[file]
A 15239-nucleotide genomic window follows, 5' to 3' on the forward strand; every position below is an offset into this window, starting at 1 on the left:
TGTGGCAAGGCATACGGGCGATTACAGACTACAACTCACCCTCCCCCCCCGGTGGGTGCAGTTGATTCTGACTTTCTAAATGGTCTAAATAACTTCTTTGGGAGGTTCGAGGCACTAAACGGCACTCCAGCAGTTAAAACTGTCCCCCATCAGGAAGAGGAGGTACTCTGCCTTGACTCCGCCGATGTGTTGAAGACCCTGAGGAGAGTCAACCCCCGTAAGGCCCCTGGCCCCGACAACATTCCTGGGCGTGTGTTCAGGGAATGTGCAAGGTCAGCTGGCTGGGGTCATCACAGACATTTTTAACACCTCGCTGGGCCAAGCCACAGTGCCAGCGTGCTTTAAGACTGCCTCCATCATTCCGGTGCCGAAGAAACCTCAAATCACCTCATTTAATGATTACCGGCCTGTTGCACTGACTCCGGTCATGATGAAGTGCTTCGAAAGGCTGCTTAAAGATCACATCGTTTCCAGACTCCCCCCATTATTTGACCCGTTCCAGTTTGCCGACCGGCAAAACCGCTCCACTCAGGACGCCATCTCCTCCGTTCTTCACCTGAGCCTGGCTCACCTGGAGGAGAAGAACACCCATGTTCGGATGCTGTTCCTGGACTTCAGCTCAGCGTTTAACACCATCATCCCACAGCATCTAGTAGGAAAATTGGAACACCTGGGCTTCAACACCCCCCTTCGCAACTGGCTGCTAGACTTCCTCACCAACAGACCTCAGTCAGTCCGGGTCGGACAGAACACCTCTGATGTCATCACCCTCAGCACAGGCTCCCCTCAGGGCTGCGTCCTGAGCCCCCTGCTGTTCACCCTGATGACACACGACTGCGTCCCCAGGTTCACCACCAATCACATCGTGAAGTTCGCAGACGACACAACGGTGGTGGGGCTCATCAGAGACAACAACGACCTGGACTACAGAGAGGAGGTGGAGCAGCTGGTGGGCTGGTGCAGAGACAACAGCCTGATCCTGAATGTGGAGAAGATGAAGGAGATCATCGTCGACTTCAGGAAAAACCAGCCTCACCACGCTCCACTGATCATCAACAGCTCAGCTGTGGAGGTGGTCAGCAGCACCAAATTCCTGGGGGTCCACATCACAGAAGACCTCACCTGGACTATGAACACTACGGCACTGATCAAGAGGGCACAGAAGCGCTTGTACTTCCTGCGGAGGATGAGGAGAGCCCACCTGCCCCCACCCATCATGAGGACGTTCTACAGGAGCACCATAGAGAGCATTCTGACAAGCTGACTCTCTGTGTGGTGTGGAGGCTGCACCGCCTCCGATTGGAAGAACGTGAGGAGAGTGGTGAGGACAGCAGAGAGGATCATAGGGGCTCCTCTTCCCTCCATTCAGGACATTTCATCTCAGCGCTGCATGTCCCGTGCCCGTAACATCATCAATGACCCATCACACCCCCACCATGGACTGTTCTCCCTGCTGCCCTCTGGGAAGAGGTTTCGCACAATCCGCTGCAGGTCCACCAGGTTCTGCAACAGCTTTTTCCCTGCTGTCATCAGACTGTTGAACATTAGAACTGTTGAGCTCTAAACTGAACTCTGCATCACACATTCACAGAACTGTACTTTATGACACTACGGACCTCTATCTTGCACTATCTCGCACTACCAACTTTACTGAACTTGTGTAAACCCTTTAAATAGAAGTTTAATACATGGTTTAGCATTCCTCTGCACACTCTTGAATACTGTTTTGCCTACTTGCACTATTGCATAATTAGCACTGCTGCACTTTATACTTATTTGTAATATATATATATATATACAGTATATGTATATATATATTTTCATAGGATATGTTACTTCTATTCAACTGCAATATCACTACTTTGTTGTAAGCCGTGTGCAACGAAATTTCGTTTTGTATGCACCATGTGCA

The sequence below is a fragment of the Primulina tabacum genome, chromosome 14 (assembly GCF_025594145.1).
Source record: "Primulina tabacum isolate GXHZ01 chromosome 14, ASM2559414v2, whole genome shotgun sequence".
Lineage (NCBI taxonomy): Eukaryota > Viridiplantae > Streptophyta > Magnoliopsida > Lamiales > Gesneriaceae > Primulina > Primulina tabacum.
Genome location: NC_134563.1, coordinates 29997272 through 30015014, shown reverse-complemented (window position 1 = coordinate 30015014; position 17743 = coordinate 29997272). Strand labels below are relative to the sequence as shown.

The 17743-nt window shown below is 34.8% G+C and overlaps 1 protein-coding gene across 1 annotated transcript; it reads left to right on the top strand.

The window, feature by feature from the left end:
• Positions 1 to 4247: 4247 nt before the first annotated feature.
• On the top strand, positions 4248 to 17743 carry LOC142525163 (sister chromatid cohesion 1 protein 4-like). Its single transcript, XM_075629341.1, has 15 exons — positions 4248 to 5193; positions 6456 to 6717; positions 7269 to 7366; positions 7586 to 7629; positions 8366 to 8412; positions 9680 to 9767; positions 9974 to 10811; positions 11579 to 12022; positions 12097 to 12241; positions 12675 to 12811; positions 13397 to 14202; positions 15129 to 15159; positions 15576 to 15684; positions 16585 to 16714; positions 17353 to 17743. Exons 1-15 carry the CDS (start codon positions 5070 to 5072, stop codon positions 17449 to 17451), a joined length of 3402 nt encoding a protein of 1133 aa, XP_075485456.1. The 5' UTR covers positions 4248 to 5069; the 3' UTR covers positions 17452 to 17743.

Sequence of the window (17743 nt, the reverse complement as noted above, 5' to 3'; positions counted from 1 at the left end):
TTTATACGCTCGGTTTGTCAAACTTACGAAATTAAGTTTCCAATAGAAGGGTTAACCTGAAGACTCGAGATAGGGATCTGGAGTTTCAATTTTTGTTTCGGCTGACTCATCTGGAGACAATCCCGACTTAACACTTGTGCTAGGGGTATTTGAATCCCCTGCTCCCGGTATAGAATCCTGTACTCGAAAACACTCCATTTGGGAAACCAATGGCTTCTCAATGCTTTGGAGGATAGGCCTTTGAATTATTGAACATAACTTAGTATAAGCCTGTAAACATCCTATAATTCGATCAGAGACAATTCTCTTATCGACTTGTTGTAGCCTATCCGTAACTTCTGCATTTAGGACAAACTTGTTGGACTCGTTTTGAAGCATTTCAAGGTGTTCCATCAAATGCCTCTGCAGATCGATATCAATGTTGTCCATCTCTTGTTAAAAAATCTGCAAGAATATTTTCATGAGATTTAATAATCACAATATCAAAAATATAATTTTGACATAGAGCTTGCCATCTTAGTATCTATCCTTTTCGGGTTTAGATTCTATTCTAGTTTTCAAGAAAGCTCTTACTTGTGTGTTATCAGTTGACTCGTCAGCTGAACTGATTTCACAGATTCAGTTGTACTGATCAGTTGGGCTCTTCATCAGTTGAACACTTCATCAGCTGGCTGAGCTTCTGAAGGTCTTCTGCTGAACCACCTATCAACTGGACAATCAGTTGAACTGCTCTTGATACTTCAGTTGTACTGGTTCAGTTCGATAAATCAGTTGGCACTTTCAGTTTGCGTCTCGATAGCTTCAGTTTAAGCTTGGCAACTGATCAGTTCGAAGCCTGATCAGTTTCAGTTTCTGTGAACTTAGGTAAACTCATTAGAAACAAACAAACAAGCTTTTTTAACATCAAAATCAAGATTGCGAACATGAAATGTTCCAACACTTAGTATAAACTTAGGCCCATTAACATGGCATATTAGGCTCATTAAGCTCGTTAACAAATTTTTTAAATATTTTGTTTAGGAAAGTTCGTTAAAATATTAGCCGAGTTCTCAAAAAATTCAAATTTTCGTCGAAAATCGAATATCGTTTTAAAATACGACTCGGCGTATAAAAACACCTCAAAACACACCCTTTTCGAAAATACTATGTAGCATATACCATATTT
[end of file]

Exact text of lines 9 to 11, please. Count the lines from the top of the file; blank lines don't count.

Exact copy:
• Positions 1 to 4247: 4247 nt before the first annotated feature.
• On the top strand, positions 4248 to 17743 carry LOC142525163 (sister chromatid cohesion 1 protein 4-like). Its single transcript, XM_075629341.1, has 15 exons — positions 4248 to 5193; positions 6456 to 6717; positions 7269 to 7366; positions 7586 to 7629; positions 8366 to 8412; positions 9680 to 9767; positions 9974 to 10811; positions 11579 to 12022; positions 12097 to 12241; positions 12675 to 12811; positions 13397 to 14202; positions 15129 to 15159; positions 15576 to 15684; positions 16585 to 16714; positions 17353 to 17743. Exons 1-15 carry the CDS (start codon positions 5070 to 5072, stop codon positions 17449 to 17451), a joined length of 3402 nt encoding a protein of 1133 aa, XP_075485456.1. The 5' UTR covers positions 4248 to 5069; the 3' UTR covers positions 17452 to 17743.

Sequence of the window (17743 nt, the reverse complement as noted above, 5' to 3'; positions counted from 1 at the left end):